• FOR CONSULTANTS: We need to target what we have to offer and focus our pitches. And we absolutely must do our research: learn how the foundation works, where they use consultants and for what topics. In addition, although the squeaky wheel makes noise, being a pain in the ass is not the ticket to a long-term relationship, which for me at least, is how I like to work.
    • FOR FOUNDATIONS: Although it is the consultants’ responsibility to search the foundation’s website and get familiar with program areas, communication officers can help us learn “how” you work, particularly how you work with consultants. If you don’t work with consultants at all, let us know that upfront. If you do work with consultants, it would help us if you develop a process (not a full RFP) to streamline our communication with you. You could, for example, put a Consultancy Opportunities link on your website and describe specifically what you are looking for and how we should respond and by when. This would save you – and us – valuable time. (It would also help with unfocused, cold pitches as well. Just send people to this page on the website.)
    I feel very fortunate in my career to have philanthropic work I care about and foundation colleagues I deeply respect. I have carved out a consulting niche that works for me. I have had to do little in the way of cold pitching, although I always explain what I can bring to the table and show how my piece of the communication pie will help the foundation achieve its goals. Which is, in the end, the bottom line for both consultants and foundations.
    What a great topic to explore at the Boston meeting.
    Joanne Edgar
    New York City

    • Gabriela FitzGabriela Fitz08-16-2011

      Joanne:

      I love this idea of posting consultancy opportunities. Like you, I hate pitching and am horrible at it but know that there are projects where I could really add value.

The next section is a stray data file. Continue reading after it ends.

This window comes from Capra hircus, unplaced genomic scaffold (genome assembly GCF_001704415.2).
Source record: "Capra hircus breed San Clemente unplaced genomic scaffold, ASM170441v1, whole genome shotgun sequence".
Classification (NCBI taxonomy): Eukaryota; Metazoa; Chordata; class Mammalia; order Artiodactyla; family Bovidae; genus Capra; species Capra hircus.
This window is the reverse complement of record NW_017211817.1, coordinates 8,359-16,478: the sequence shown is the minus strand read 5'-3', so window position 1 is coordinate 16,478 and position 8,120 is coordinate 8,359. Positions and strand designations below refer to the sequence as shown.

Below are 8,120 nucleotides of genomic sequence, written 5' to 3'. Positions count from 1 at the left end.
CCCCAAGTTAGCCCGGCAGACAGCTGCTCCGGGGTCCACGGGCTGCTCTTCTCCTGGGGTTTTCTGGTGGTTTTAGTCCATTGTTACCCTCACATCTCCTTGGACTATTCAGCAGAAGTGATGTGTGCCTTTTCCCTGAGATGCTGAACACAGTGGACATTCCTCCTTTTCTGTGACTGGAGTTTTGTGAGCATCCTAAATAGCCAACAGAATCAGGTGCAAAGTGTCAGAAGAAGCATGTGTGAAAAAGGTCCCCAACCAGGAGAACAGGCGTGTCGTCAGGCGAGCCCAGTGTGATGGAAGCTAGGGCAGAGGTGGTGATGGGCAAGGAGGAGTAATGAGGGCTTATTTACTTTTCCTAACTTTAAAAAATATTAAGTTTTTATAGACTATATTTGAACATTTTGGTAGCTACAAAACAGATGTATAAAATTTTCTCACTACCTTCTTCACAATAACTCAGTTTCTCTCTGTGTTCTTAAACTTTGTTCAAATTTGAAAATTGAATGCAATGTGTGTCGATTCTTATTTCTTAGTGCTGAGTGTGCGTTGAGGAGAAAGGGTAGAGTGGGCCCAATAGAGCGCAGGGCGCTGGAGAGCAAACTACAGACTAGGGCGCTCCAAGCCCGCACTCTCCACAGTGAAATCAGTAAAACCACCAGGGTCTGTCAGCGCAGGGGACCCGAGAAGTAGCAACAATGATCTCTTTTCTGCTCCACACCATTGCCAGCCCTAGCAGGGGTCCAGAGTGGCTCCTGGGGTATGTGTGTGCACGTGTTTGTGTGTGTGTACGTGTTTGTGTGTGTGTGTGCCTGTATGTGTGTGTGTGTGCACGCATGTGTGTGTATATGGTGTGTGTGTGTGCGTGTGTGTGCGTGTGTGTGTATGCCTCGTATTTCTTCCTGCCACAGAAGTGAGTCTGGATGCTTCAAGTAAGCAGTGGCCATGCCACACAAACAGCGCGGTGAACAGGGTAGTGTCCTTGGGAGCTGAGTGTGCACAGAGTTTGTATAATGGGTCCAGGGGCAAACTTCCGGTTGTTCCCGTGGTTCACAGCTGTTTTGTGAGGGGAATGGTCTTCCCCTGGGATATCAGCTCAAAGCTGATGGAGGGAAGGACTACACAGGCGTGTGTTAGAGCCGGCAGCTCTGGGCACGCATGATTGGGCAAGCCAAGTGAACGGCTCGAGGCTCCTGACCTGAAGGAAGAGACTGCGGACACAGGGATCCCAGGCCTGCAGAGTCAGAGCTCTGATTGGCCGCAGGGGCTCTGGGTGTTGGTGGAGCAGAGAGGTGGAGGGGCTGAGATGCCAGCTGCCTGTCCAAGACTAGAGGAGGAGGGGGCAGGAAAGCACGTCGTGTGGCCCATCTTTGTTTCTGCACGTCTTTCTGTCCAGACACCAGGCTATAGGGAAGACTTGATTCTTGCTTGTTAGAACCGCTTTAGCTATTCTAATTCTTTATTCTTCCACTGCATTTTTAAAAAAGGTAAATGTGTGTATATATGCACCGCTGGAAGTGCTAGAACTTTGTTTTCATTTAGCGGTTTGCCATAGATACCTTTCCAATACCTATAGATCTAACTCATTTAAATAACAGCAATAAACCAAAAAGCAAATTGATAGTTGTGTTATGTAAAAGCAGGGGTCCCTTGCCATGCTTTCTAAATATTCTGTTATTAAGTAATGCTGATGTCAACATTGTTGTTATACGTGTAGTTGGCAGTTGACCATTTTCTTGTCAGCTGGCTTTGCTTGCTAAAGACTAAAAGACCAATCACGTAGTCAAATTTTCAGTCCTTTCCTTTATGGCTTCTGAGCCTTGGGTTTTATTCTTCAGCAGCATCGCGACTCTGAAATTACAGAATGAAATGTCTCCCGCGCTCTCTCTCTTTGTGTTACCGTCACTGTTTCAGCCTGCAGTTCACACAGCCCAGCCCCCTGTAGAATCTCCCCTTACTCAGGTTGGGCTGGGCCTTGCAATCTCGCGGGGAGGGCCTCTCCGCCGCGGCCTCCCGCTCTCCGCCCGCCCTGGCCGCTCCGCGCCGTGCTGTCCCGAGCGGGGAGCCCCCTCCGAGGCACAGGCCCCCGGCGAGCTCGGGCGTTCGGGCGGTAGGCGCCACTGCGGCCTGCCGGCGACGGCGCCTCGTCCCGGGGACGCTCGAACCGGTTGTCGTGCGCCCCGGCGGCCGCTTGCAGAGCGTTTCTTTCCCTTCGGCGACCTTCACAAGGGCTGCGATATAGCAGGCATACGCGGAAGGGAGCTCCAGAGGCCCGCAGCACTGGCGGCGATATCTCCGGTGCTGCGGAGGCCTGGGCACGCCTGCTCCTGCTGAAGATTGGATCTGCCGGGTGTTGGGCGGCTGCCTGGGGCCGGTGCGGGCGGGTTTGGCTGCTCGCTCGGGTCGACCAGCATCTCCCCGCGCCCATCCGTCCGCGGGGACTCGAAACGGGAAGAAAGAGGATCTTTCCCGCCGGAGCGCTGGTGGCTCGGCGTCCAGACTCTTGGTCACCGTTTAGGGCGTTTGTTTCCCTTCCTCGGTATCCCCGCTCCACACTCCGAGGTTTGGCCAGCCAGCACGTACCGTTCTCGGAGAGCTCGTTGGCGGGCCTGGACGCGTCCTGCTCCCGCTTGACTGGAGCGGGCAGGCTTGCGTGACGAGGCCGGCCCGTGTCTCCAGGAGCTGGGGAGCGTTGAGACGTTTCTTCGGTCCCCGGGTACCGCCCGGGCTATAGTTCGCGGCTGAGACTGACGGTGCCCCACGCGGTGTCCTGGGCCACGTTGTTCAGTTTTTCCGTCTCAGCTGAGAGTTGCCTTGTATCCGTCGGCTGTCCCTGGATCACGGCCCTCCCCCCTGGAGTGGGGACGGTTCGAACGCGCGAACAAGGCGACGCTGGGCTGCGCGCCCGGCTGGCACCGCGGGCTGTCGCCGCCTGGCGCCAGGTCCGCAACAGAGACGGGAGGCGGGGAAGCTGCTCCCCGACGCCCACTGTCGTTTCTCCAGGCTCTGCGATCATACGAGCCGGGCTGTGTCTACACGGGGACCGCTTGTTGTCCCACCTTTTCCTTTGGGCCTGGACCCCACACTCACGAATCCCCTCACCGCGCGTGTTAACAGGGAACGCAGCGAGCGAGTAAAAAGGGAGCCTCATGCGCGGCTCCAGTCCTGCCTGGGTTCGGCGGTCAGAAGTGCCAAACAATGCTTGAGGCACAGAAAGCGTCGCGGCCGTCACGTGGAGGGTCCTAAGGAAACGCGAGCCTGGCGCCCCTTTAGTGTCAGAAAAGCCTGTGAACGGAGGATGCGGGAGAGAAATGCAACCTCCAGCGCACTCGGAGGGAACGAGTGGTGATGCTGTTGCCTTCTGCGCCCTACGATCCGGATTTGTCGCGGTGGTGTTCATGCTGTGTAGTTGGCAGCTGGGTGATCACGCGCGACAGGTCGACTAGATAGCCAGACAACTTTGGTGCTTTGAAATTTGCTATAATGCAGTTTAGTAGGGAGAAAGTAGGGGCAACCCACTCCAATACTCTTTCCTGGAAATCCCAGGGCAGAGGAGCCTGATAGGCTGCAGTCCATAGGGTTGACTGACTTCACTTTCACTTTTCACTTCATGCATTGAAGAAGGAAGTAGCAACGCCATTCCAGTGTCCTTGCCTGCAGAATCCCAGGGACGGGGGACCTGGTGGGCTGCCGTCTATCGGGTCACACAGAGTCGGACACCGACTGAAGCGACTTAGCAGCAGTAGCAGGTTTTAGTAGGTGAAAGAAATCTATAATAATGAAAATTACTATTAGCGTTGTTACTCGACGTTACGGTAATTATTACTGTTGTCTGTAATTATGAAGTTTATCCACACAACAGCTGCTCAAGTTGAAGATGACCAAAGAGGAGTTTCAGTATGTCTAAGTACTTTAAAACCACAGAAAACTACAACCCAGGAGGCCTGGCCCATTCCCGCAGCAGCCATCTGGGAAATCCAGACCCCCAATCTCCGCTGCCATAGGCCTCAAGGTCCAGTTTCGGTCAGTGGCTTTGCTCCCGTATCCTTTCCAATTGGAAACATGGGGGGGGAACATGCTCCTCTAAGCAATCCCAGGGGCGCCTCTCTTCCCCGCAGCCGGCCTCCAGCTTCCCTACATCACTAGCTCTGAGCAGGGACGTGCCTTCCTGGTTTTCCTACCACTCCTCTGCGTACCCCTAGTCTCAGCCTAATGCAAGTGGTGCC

The cold call is misery for everyone, so why not give folks who you may not know a chance to answer to a very specific project and show you what they’ve got? Why do you think so few foundations (or nonprofits for that matter) post their opportunities?

      Gabi

  5. Roxanne JoffeRoxanne Joffe07-30-2011

    Getting inquiries is a fundamental within the foundation world. Whether it’s an organization seeking an audience for funding prospects, or an investment advisor hoping for an appointment to manage assets. I feel that we all have a responsibility to be courteous and direct on behalf of the foundation’s interest. Communications professionals have the added luxury of managing the public face of the organization – so it is incumbent on us to be all the more clear about opportunities for communications support.

  6. Marc FestMarc Fest08-16-2011

    I want to second Roxanne’s comment. It’s important to stay courteous, patient and open-minded — especially for us foundation folks who have the money and the power. I try to err on the side of spending two kind minutes on another phone call, rather than to say “I’m too busy, don’t call me again.”

  7. Rich NeimandRich Neimand08-16-2011

    Thank you, thank you, thank you for this post. Many years ago I finally sat down and traced where all of our work came from—the project that led to another project. One was helping Charlie Cook market his Political Report. The other was a small messaging project for The Nature Conservancy. None of the hundreds of projects we did since came from a cold call. Only one came from an RFP. Zero came from PR and self-promotion.

    So I took our marketing budget—roughly 10% of gross income—and dedicated it to two things: 1) Over-delivering on existing projects; and 2) Taking on projects that interested us that we would otherwise not afford to take on.

    This means that we get to do cool stuff and make an impact instead of doing lunches and pitches that are fattening and deflating respectively. And, it means that we control our future. Do a great job and get hired. Do a bad job and set yourself back a year or two.

    So, I’m going to take your post and show it to my colleagues here who make fun of my one remaining stab at marketing: Stare At The Phone. Here’s how it works. We finish up projects and I wonder where the future ones are going to come from. That night I sort of toss and turn in bed. I get into the office in a funk, turn off the email, don’t even bother to open up Safari and then stare at the phone until lunch. Within two days it rings and off we go.

    Crazy? Yes. But it works for a business that is more of a calling.

    –Rich Neimand
    Neimand Collaborative